Struggling apparel retailer American Apparel has received a new $300 million takeover bid from investors who support founder and ousted CEO Dov Charney.
Hagan Capital Group and Silver Creek Investors together say their bid is an upward revision from an earlier bid reported last week. While the first bid fell within the value range (between $180 million and $270 million) that the investment bank assessing potential bids has estimated in court documents, this one tops it.
Separately, American Apparel said all creditors had approved the terms of its reorganization plan, which has been sweetened with another $40 million in effort to, in part, give unsecured creditors pro-rata share of $2.5 million, up 150% from a previous plan. The company also said it “evaluates all bids consistently,” regarding the new takeover offer.
Along with their offer, Hagan and Silver Creek expressed confidence in American Apparel, saying that its brand was strong and that its problems are “operational,” going so far as to say that Charney’s “leadership and vision is central to American Apparel's long-term viability." They also argued that their investment would allow the retailer to recover what the newly approved plan would not.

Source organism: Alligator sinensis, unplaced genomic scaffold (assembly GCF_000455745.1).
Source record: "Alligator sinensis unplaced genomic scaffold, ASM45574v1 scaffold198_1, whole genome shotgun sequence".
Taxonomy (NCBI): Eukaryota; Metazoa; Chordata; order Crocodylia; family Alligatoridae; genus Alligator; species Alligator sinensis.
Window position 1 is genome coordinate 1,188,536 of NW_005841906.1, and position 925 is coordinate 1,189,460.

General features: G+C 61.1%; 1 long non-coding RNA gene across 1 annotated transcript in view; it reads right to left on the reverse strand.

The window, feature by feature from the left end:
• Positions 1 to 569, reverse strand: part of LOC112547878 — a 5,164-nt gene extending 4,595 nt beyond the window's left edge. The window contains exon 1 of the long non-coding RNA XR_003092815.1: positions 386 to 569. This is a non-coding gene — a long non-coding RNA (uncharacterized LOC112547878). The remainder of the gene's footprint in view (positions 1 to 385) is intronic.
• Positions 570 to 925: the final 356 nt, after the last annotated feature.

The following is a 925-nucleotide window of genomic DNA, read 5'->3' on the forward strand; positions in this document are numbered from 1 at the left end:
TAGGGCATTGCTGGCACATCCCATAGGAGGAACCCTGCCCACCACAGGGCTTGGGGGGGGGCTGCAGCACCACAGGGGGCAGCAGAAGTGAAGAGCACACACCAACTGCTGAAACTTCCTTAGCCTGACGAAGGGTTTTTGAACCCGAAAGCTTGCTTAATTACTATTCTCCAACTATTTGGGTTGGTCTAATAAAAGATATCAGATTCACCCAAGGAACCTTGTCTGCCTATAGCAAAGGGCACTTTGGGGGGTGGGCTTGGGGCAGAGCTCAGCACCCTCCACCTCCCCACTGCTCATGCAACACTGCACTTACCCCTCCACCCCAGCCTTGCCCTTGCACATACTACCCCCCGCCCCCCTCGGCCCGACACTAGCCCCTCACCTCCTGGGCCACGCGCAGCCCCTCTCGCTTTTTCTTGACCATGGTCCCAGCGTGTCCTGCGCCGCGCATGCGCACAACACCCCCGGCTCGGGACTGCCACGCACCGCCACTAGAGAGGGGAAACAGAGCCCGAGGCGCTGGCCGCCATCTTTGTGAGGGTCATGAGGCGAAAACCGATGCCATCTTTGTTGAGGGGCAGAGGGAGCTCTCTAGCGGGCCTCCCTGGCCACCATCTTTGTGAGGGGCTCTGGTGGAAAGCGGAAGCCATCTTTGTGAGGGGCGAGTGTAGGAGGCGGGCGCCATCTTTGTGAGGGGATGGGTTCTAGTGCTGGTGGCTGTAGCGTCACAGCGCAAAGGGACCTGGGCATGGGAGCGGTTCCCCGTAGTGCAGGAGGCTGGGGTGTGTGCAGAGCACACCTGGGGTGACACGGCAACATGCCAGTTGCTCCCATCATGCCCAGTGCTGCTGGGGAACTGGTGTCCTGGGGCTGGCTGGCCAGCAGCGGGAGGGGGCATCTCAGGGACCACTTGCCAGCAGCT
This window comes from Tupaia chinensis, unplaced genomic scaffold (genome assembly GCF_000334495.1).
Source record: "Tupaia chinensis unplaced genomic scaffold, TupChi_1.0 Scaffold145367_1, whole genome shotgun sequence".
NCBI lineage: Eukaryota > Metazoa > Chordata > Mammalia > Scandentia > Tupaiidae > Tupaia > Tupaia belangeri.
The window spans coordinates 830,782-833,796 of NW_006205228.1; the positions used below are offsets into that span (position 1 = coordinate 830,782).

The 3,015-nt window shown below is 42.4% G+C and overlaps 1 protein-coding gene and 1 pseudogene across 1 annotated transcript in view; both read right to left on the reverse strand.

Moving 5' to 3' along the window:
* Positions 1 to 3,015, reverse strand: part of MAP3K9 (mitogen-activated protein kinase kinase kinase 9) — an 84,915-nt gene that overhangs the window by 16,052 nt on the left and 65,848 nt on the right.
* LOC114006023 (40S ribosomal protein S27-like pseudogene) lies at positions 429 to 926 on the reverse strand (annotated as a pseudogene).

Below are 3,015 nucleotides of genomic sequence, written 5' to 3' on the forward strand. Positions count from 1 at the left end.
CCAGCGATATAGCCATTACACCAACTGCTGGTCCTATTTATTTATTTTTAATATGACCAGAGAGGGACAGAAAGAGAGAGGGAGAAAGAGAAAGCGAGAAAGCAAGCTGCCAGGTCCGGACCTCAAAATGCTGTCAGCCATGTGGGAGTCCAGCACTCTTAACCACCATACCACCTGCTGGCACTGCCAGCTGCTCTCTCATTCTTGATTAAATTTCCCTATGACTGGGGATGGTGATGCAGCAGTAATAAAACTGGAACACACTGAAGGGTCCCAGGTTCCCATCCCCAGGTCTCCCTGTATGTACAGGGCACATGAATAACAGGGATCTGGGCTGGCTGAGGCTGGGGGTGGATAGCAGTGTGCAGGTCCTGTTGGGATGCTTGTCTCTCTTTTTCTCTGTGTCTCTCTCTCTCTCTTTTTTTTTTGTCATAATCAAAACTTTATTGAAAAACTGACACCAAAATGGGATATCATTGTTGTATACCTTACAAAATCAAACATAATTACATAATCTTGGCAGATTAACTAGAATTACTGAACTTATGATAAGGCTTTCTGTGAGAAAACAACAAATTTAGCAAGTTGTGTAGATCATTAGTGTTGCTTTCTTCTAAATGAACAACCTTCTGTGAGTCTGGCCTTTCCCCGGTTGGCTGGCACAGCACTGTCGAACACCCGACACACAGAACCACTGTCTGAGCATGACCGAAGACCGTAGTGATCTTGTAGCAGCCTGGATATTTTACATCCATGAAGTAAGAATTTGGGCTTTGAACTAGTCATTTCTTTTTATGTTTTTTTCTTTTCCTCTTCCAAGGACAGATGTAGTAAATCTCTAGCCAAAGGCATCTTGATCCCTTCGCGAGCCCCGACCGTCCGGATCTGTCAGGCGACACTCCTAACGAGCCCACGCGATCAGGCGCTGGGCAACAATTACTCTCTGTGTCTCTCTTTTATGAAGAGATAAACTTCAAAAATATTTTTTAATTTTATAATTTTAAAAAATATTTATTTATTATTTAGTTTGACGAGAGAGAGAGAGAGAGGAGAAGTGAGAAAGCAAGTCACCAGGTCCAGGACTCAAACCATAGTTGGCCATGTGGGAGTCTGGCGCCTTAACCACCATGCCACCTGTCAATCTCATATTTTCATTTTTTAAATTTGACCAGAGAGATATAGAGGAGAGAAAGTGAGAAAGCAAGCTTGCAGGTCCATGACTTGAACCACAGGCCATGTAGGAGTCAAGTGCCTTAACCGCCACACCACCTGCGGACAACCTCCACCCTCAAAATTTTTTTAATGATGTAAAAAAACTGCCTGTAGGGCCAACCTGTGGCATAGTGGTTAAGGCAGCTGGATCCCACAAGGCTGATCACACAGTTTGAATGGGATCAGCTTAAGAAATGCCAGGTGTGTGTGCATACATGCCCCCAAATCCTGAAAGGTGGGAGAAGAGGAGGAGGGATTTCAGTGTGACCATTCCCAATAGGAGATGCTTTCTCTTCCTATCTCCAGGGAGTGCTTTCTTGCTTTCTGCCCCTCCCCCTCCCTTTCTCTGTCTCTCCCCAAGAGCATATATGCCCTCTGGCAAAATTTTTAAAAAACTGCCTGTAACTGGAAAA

“Offer valuing American Apparel at $300 million is superior to the debtor's plan of reorganization and is a win-win solution for the Company and all of its stakeholders,” the investor companies said in a statement. “Debtor's plan is not feasible and will lead to poor long-term recoveries for the Company's stakeholders and put thousands of manufacturing jobs in Los Angeles at risk.”
A bankruptcy court hearing is scheduled Jan. 20, and this situation sets up a potential showdown.